Smoking still causes large proportion of cancer deaths in US
A new American Cancer Society study finds that despite significant drops in smoking rates, cigarettes continue to cause about three in ten cancer deaths in the United States. The study, appearing in the Annals of Epidemiology, concludes that efforts to reduce smoking prevalence as rapidly as possible should be a top priority for the U.S. public health efforts to prevent cancer deaths.
More than 30 years ago, a groundbreaking analysis by famed British researchers, Richard Doll and Richard Peto, calculated that 30 percent of all cancer deaths in the United States were caused by smoking. Since that time, no new estimate of this percentage has been published in the scientific literature. During that same time, smoking rates have dropped, but new cancers have been added to the list of those established as caused by smoking and lung cancer death rates among female smokers have increased.
To provide a well-documented estimate for cigarette smoking and cancer mortality in the contemporary United States, researchers led by Eric J. Jacobs, PhD, looked at the most recent data on smoking rates from the National Health Interview Survey (NHIS) as well as data on the risks of smoking derived from epidemiologic studies, to estimate what is called the population attributable fraction (PAF), described as the proportion of cancer deaths in the population caused by smoking.
The authors found that the PAF for active cigarette smoking was 28.7% when estimated conservatively, including only deaths from the 12 cancers currently formally established as caused by smoking by the US Surgeon General. When estimated more comprehensively, including excess deaths from all cancers, the PAF was 31.7% percent. These estimates do not include additional potential cancer deaths from environmental tobacco smoke or other type of tobacco use such as cigars, pipes, or smokeless tobacco.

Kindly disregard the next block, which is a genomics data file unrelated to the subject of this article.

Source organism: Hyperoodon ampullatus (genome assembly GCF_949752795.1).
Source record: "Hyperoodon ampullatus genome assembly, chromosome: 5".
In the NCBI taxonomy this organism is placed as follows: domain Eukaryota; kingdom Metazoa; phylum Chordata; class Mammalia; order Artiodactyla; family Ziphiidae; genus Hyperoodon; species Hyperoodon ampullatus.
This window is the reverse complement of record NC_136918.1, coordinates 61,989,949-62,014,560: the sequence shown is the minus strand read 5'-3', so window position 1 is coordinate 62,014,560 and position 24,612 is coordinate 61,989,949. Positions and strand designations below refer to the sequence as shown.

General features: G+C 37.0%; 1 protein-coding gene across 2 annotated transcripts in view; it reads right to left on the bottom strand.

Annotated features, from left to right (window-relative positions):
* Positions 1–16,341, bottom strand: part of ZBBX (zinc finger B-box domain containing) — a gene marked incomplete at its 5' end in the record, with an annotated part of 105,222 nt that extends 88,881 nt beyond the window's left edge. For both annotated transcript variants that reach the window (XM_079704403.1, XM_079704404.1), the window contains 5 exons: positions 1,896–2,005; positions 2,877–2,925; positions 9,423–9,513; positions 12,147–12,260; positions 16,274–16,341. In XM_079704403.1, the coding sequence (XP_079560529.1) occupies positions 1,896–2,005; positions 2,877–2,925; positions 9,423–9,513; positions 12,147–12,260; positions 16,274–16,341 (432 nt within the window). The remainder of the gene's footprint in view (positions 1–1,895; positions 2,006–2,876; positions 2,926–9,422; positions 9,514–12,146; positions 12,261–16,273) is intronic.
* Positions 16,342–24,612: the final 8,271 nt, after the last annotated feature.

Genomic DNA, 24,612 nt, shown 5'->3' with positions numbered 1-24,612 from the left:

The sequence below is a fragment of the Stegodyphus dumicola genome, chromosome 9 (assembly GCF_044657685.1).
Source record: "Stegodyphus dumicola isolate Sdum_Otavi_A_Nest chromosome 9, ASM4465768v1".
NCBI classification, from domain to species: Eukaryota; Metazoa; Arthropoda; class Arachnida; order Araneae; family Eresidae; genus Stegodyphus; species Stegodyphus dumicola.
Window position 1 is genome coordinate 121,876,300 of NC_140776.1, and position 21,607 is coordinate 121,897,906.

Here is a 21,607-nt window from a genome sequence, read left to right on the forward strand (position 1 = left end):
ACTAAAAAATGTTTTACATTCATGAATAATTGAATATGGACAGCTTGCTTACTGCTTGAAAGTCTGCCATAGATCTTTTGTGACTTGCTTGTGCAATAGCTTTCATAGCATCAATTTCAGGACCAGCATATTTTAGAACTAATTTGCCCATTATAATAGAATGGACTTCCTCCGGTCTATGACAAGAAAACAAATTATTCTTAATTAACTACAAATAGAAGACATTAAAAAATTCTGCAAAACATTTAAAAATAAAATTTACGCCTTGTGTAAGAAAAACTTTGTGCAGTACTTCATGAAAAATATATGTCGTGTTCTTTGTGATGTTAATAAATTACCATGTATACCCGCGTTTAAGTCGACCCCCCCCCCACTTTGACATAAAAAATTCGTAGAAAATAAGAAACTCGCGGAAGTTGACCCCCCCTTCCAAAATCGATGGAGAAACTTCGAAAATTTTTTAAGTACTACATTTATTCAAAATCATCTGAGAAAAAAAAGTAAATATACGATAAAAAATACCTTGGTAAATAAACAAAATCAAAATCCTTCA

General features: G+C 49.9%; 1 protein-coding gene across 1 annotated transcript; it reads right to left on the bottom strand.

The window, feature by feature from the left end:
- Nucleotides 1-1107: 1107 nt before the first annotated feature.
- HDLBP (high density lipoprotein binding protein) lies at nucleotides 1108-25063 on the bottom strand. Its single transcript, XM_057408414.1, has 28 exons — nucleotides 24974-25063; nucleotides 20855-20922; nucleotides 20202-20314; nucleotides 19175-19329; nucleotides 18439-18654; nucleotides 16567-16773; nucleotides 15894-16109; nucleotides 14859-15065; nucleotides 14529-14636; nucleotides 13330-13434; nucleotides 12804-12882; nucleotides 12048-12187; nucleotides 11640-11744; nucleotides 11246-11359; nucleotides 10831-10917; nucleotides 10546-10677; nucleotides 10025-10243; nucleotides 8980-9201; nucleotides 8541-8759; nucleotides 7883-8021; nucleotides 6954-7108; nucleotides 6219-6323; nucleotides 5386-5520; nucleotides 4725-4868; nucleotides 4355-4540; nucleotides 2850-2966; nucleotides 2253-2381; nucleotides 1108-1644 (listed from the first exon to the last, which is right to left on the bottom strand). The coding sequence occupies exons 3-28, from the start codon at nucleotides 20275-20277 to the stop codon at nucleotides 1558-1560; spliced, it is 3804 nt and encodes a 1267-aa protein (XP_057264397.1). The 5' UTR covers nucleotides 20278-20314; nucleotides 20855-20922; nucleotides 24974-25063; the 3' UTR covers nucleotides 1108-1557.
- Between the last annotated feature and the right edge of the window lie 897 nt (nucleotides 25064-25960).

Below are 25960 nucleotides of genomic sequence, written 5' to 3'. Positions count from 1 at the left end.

The authors say despite important declines in smoking prevalence, the PAF for smoking and cancer mortality estimated for 2010 is similar to the 30% estimated by Doll and Peto more than 30 years ago. But that does not indicate that declines in smoking rates have not made important contributions to reducing cancer mortality. Rather, other factors have contributed to increasing the PAF, including the addition of new cancers to the list of those counted as caused by smoking, increases over time in death rates from lung cancer among female smokers, and progress in reducing deaths from cancer caused by factors other than smoking.
They conclude: "Our results indicate that cigarette smoking causes about three in 10 cancer deaths in the contemporary United States. Reducing smoking prevalence as rapidly as possible should be a top priority for US public health efforts to prevent future cancer deaths."